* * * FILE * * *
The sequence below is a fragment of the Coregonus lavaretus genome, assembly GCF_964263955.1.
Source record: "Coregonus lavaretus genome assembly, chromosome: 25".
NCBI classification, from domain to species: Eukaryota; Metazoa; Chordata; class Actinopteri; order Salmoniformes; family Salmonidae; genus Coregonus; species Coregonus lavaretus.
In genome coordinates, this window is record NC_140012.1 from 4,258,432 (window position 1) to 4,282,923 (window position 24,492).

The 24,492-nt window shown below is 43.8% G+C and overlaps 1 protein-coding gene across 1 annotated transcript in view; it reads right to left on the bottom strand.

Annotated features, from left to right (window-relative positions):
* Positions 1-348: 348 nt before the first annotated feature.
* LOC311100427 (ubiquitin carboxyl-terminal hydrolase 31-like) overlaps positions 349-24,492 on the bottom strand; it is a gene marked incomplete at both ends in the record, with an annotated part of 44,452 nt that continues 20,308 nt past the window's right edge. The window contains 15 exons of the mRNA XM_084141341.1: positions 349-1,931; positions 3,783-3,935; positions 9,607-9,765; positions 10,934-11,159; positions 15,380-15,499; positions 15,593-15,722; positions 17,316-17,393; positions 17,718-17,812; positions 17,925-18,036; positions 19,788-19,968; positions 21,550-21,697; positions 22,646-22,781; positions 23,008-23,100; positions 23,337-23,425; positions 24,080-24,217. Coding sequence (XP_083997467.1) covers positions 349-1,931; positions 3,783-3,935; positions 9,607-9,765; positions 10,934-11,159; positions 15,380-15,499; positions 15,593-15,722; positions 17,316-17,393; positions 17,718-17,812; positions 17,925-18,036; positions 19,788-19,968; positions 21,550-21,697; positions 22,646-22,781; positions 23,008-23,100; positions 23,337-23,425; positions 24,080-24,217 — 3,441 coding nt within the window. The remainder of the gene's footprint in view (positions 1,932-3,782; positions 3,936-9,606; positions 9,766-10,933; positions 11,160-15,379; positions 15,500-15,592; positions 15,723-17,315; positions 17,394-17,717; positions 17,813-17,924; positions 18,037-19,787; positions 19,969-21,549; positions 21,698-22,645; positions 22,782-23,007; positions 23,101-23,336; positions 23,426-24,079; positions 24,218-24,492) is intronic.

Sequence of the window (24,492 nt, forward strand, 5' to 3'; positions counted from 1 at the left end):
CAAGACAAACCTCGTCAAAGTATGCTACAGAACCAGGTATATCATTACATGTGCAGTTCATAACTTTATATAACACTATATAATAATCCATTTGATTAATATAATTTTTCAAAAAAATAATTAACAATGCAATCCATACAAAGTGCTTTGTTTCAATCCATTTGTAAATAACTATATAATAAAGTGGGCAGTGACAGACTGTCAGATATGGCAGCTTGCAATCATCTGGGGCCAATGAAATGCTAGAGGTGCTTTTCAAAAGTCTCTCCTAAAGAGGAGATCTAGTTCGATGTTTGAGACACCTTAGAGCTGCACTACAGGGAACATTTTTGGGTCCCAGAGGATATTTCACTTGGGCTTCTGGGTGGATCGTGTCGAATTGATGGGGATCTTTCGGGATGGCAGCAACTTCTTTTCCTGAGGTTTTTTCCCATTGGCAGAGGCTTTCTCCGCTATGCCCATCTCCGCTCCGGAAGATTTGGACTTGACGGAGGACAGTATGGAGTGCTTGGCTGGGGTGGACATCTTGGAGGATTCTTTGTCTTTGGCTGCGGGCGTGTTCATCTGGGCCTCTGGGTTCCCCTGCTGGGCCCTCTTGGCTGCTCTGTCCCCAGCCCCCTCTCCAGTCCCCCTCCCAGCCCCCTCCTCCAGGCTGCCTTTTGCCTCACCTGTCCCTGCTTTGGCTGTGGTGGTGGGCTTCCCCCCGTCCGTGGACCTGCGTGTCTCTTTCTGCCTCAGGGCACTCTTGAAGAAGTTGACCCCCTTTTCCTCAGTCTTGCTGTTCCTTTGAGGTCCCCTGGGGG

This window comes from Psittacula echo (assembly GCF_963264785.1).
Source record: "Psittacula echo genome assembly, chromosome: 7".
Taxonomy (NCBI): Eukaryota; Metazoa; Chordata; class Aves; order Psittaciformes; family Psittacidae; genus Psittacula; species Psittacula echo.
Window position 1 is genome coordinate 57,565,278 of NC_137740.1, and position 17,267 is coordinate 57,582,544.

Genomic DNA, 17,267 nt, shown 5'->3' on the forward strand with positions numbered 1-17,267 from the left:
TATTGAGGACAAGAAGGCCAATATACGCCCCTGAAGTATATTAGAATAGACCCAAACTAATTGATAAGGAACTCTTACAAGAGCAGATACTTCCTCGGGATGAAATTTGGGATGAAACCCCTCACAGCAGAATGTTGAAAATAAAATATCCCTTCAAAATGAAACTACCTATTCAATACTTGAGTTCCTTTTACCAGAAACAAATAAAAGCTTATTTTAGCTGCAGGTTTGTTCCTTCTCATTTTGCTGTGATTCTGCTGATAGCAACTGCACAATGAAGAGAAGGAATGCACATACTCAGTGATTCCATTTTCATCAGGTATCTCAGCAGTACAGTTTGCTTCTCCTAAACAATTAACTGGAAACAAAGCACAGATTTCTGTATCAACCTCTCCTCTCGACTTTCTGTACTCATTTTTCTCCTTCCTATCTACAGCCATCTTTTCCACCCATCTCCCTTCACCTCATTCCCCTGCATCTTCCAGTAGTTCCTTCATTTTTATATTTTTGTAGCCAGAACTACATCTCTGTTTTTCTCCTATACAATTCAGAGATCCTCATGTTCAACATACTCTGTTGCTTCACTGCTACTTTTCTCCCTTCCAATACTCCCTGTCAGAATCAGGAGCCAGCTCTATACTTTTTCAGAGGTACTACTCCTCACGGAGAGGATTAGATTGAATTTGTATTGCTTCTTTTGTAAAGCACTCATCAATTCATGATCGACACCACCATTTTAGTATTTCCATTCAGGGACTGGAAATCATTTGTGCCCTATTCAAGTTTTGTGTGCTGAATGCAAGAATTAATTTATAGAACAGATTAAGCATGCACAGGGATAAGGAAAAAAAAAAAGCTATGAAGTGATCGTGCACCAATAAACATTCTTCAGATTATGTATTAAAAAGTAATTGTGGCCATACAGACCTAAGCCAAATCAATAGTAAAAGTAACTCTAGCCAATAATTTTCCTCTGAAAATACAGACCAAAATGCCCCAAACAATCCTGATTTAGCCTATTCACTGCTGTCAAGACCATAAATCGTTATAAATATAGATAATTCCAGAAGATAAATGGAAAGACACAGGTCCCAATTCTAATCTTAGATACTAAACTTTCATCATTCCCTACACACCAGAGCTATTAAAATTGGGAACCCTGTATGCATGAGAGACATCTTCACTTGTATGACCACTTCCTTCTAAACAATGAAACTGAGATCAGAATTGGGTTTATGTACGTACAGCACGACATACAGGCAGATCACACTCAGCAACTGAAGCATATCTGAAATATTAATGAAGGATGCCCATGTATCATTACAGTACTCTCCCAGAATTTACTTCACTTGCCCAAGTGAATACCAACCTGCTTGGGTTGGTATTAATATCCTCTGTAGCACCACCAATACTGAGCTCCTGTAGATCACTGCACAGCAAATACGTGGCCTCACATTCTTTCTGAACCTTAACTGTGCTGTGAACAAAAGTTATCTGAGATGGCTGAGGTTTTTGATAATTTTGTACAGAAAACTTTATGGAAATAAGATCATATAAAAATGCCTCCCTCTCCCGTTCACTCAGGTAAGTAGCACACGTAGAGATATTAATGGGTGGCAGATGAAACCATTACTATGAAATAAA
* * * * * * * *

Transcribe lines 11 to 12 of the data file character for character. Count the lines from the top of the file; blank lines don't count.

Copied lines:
This window comes from Psittacula echo (assembly GCF_963264785.1).
Source record: "Psittacula echo genome assembly, chromosome: 7".